Folklore & Mythology - Mythology
Subject:
Folklore & Mythology
Subject:
Cognitive science
Subject:
Anthropology
Subject:
Classics
Subject:
Archaeology and Ancient History
Subject:
Religion
Subject:
Mythology-General
Subject:
Mythology-Folklore and Storytelling
Edition Description:
Trade paper
Publication Date:
20060931
Binding:
TRADE PAPER
Grade Level:
College/higher education:
Language:
English
Illustrations:
18 line illus. 27 halftones.
Pages:
312
Dimensions:
9 x 6 in 15 oz

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Related Subjects

History and Social Science » Politics » United States » Politics
Humanities » Mythology » Folklore and Storytelling
Humanities » Mythology » General

When They Severed Earth from Sky: How the Human Mind Shapes Myth New Trade Paper
0 stars - 0 reviews
$30.75 In Stock
Product details 312 pages Princeton University Press - English 9780691127743 Reviews:
"Review" by , "I think the Barbers are on to something here. Any student of myths ignores this important work at his or her peril."
"Review" by , "A fascinating read. This book points the way to how truths can be found even in myths."
"Review" by , "Rarely have I read a book so avidly and with such pleasure. The Barbers have captured the vital signs of the mythmaking process, in a revolutionary study. This is a novel and convincing way to look at mythology."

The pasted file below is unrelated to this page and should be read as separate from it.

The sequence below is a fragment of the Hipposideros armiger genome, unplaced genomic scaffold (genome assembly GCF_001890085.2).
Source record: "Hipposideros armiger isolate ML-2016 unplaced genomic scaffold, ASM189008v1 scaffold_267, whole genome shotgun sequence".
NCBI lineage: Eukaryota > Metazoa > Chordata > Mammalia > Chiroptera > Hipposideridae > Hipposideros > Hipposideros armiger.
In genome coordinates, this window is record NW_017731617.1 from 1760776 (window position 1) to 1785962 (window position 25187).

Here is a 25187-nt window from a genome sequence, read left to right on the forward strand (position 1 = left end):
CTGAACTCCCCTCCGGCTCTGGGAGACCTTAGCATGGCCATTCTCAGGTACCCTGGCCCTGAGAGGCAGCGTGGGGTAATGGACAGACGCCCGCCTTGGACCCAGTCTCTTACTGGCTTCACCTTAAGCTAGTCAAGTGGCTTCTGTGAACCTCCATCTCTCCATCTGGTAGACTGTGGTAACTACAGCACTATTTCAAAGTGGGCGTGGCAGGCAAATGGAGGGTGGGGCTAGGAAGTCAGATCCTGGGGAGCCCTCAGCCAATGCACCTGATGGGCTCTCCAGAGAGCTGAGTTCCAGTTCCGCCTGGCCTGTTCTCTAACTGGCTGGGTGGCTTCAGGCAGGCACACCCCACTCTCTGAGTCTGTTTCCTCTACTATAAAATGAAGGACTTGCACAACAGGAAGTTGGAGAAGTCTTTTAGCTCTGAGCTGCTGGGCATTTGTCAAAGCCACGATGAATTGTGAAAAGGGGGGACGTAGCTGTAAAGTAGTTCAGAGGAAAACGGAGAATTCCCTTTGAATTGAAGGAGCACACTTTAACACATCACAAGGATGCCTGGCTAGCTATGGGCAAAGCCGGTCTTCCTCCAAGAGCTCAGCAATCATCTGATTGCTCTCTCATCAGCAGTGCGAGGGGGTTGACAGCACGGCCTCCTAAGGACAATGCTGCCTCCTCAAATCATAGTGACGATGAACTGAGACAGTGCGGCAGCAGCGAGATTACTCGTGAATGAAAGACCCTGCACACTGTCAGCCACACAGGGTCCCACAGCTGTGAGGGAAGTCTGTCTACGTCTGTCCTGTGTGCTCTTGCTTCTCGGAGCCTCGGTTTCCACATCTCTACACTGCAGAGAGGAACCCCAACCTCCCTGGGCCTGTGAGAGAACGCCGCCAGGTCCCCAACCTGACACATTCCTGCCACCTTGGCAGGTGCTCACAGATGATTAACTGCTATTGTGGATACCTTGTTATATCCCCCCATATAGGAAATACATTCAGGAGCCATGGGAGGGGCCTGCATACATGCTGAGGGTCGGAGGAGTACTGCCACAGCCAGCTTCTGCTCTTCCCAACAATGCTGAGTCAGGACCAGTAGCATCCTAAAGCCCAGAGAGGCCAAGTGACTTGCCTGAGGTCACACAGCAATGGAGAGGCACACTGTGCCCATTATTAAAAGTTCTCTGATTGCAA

"Review" by , "I read this idiosyncratic and engaging work in its entirety in just two sittings, finding it nearly impossible to put down. The Barbers give intriguing explanations of how and why we construct and transmit myths and how we may unpack these 'off-the-wall' stories to reveal essential information about such natural phenomena as volcanic eruptions."
"Synopsis" by ,

"A fascinating read. This book points the way to how truths can be found even in myths."--Michael S. Gazzaniga, author of The Mind's Past

"A fascinating read. This book points the way to how truths can be found even in myths."--Michael S. Gazzaniga, author of The Mind's Past

"Rarely have I read a book so avidly and with such pleasure. The Barbers have captured the vital signs of the mythmaking process, in a revolutionary study. This is a novel and convincing way to look at mythology."--Adrienne Mayor, author of The First Fossil Hunters: Paleontology in Greek and Roman Times